- Only a handful of states have initiated tenders or commissioned projects for solar feeders or grid-connected pumps.
- Operational and Technical:
- DISCOMs often find utility-scale solar cheaper than distributed solar (under the scheme) due to the latter’s higher costs and the loss of locational advantage due to waived inter-State transmission system (ISTS) charges.
- Many farmers struggle to pay 30-40% of upfront costs in compliance with scheme requirements.
- Current obstacles to their adoption include concerns about their economic viability in the presence of high farm subsidies and farmers’ potential unwillingness to feed in surplus power when selling water or irrigating extra land are more attractive prospects.
- Further, many farmers cannot access bank loans without collateral.
- Lack of trust:
- The grid-connected model requires pumps to be metered and billed for accounting purposes but suffers from a lack of trust between farmers and DISCOMs.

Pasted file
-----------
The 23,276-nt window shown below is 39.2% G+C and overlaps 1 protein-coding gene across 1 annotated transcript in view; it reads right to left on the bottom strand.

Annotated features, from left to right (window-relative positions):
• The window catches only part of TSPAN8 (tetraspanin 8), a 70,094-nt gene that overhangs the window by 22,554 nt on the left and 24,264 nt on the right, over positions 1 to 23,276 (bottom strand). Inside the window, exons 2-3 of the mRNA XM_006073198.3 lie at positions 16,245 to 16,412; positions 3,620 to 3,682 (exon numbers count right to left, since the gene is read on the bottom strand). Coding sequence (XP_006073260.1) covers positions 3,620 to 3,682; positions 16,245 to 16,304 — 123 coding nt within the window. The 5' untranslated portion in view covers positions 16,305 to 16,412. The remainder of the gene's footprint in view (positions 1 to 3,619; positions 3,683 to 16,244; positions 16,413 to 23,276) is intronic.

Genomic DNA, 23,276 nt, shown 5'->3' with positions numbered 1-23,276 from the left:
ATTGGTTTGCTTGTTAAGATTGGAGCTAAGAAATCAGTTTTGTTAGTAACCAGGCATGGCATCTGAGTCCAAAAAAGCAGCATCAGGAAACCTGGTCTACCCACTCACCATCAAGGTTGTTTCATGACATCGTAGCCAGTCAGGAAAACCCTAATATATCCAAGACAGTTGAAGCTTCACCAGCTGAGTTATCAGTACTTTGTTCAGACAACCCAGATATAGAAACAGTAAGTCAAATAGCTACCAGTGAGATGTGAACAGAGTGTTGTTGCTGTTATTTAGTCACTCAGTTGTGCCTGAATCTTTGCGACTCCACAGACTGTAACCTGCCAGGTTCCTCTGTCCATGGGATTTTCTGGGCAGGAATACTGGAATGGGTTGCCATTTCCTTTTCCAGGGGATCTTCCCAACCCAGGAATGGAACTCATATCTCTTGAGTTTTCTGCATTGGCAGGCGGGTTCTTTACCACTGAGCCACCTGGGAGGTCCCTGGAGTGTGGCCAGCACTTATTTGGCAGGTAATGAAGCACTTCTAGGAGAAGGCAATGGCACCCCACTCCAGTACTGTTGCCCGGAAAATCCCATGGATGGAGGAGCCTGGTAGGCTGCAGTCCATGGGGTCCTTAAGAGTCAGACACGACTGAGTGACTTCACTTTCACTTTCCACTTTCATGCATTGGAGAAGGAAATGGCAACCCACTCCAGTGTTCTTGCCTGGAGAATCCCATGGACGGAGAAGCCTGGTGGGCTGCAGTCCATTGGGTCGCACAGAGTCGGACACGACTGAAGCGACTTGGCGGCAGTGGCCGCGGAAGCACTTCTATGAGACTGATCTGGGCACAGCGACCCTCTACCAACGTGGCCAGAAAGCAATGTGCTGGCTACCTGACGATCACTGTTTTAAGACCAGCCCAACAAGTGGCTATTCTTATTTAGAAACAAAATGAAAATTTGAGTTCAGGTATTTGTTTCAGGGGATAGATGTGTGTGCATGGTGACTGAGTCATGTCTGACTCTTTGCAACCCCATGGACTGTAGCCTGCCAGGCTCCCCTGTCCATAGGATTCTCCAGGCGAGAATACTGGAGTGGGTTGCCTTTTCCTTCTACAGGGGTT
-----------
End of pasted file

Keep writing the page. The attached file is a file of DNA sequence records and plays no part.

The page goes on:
- Barriers to adoption include limited awareness about solar pumps and farmers’ inability to pay their upfront contribution.
- Pandemic-induced disruptions, limited buying from States, and implementation challenges have all affected the scheme’s rollout.
- Extend the scheme’s timelines:
- Most Indian DISCOMs have a surplus of contracted generation capacity and are wary of procuring more power in the short term.
- Extending PM KUSUM’s timelines beyond 2022 would allow DISCOMs to align the scheme with their power purchase planning.
- Create a level playing field for distributed solar plants:
- To tackle the bias against distributed solar, there is a need to address counterparty risks and grid unavailability risks at distribution substations. Also there is a need to standardize tariff determination to reflect the higher costs of distributed power plants, and do away with the waiver of ISTS charges for solar plants.
- Streamline land regulations through inter-departmental coordination:
- Doing so will help reduce delays in leasing or converting agricultural lands for nonagricultural purposes such as solar power generation.
- Innovative Solutions:
- Support innovative solutions for financing farmers’ contributions..
- Smart solutions:
- Adopting solutions like smart meters and smart transformers and engaging with farmers can build trust.
- Extend the scheme’s timelines:
Article written by: Caroline Abraham